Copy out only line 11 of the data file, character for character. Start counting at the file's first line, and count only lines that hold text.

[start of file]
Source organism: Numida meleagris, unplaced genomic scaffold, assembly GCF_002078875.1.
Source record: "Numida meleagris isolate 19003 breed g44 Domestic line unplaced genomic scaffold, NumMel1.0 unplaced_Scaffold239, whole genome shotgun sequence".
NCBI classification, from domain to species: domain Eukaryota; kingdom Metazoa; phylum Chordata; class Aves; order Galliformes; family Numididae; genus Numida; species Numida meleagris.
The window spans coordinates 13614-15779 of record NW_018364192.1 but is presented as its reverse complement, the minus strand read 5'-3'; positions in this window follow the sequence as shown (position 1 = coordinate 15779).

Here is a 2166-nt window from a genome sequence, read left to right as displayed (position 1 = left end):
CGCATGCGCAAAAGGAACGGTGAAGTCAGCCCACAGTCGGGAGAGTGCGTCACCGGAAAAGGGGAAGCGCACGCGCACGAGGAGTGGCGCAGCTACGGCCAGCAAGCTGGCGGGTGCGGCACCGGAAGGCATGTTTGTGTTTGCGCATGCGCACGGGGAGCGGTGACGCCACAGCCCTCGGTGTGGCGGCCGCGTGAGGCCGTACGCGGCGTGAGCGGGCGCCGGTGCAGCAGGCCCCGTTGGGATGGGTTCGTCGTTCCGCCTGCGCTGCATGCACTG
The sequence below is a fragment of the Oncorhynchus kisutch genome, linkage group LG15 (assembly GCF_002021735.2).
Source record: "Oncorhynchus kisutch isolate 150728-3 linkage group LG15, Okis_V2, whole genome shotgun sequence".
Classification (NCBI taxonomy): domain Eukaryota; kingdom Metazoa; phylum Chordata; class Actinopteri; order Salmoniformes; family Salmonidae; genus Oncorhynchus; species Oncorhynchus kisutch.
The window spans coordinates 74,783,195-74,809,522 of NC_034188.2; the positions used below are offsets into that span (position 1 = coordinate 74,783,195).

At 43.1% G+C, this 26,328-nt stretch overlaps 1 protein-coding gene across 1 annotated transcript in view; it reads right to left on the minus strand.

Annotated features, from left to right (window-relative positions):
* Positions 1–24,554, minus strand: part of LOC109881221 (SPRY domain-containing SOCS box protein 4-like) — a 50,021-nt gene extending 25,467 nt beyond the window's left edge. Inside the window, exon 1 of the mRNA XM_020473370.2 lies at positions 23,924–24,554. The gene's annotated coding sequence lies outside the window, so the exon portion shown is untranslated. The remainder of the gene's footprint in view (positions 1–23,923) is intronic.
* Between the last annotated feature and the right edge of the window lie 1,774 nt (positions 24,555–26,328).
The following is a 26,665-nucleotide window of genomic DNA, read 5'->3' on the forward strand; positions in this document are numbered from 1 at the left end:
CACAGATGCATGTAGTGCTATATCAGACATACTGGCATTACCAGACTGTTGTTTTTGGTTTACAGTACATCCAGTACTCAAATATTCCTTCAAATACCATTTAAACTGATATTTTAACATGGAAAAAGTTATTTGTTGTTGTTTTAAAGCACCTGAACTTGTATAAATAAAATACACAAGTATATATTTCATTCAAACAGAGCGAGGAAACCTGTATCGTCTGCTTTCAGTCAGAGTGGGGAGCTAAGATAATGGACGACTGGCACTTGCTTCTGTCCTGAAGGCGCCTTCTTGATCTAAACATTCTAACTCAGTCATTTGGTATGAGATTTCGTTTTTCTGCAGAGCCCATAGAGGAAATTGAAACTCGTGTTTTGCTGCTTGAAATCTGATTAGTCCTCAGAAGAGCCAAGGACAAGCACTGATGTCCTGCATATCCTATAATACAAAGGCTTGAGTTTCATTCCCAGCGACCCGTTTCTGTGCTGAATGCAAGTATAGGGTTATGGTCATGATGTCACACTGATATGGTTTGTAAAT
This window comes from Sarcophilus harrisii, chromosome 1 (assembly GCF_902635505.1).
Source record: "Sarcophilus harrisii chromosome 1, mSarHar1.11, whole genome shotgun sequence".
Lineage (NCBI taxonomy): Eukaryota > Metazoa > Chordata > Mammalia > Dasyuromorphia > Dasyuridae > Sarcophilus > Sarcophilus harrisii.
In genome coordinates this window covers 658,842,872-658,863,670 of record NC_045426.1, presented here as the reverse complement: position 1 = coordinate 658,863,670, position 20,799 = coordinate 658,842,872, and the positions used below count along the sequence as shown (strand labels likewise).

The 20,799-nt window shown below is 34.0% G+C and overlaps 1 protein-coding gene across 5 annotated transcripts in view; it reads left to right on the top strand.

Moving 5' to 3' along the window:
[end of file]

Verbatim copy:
At 43.1% G+C, this 26,328-nt stretch overlaps 1 protein-coding gene across 1 annotated transcript in view; it reads right to left on the minus strand.